Kovacevic, N., Ritter, P., Tays, W., Moreno, S., & McIntosh, A.R. (2015). ‘My virtual dream’: Collective neurofeedback in a immersive art environment. PLOS One. http://dx.doi.org/10.1371/journal.pone.0130129
Lamson, R.J. (1994). Virtual therapy of anxiety disorders. Cyberedge Journal, 4 (1), 6-8.
Lutz, A., Greischar, L. L., Rawlings, N. B., Ricard, M., & Davidson, R.J. (2004). Long-term meditators self-induce high-amplitude gamma synchrony during mental practice. Proceedings of the National Academy of Sciences of the United States of America, 101(46), 16369-16373. http://dx.doi.org/10.1073/pnas.0407401101
Mennella, R., Patron, E., & Palomba, D. (2017) Frontal alpha asymmetry neurofeedback for the reduction of negative affect and anxiety. Behaviour Research and Therapy, 92(5), 32-40. http://dx.doi.org/10.1016/j.brat.2017.02.002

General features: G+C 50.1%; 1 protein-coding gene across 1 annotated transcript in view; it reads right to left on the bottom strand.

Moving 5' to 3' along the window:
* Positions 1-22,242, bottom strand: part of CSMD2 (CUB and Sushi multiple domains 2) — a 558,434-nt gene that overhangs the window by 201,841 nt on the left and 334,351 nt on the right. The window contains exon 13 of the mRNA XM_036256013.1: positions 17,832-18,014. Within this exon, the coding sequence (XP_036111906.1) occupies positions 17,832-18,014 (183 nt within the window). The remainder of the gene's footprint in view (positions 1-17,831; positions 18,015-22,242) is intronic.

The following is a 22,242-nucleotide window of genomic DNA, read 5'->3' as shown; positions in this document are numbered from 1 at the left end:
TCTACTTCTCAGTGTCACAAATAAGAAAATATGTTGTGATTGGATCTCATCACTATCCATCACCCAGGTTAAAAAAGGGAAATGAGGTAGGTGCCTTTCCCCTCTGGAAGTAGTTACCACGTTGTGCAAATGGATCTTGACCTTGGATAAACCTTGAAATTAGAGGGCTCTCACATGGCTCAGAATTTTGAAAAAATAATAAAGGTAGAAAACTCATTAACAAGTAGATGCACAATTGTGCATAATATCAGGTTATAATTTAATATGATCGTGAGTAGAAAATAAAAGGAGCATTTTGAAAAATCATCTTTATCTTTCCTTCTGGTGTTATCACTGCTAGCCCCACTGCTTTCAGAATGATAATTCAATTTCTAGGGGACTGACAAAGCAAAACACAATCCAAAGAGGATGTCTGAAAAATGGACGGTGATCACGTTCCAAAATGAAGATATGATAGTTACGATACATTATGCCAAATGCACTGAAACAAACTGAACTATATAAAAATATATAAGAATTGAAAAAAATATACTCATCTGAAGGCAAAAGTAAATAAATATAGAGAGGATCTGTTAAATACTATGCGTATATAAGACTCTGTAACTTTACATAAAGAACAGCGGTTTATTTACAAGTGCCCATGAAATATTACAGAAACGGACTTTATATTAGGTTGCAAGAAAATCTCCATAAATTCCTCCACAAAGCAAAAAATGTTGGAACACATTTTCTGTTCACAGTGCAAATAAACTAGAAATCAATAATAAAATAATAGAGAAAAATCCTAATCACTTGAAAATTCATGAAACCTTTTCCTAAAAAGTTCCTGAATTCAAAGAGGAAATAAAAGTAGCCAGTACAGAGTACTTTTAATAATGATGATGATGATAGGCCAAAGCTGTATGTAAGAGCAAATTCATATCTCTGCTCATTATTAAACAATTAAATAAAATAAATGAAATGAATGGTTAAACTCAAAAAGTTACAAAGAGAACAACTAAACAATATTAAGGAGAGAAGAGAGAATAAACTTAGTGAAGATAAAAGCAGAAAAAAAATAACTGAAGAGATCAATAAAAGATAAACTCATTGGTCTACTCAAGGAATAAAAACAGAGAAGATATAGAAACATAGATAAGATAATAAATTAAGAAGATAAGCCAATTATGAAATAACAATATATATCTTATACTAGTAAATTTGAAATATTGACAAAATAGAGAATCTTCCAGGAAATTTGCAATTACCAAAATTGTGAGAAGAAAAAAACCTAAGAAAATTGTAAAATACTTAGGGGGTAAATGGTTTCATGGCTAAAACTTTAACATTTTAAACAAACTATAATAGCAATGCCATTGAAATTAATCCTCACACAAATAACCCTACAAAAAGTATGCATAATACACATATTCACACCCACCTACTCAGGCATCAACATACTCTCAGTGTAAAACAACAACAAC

Maples-Keller, J., Bunnell, B., Kim, S., & Rothbaum, B. (2017). The use of virtual reality technology in the treatment of anxiety and other psychiatric disorders. Harvard Review of Psychiatry, 25(3), 103-113. http://dx.doi.org/10.1097/HRP.0000000000000138
Moscovitch, D.A., Santesso, D.L., Miskovic, V., McCabe, R.E., Antony, M.M., & Schmidt, L.A. (2011). Frontal EEG asymmetry and symptom response to cognitive behavioral therapy in patients with social anxiety disorder. Biological Psychology, 87, 379-85. http://dx.doi.org/10.1016/j.biopsycho.2011.04.009
Oakes, T. R., Pizzagalli, D. A., Hendrick, A. M., Horras, K. A., Larson, C. L., & Abercrombie, H.C., . . . Davidson, R.J. (2004). Functional coupling of simultaneous electrical and metabolic activity in the human brain. Human Brain Mapping, 21(4), 257-270. http://dx.doi.org/10.1002/hbm.20004.
Peining, P., Tan, G., & Phyo Wai, AA. (2017, August). Evaluation of Consumer-Grade EEG Headsets for BCI Drone Control. Presented at IRC Conference on Science, Engineering, and Technology. Retrieved from http://oar.a-star.edu.sg:80/jspui/handle/123456789/2149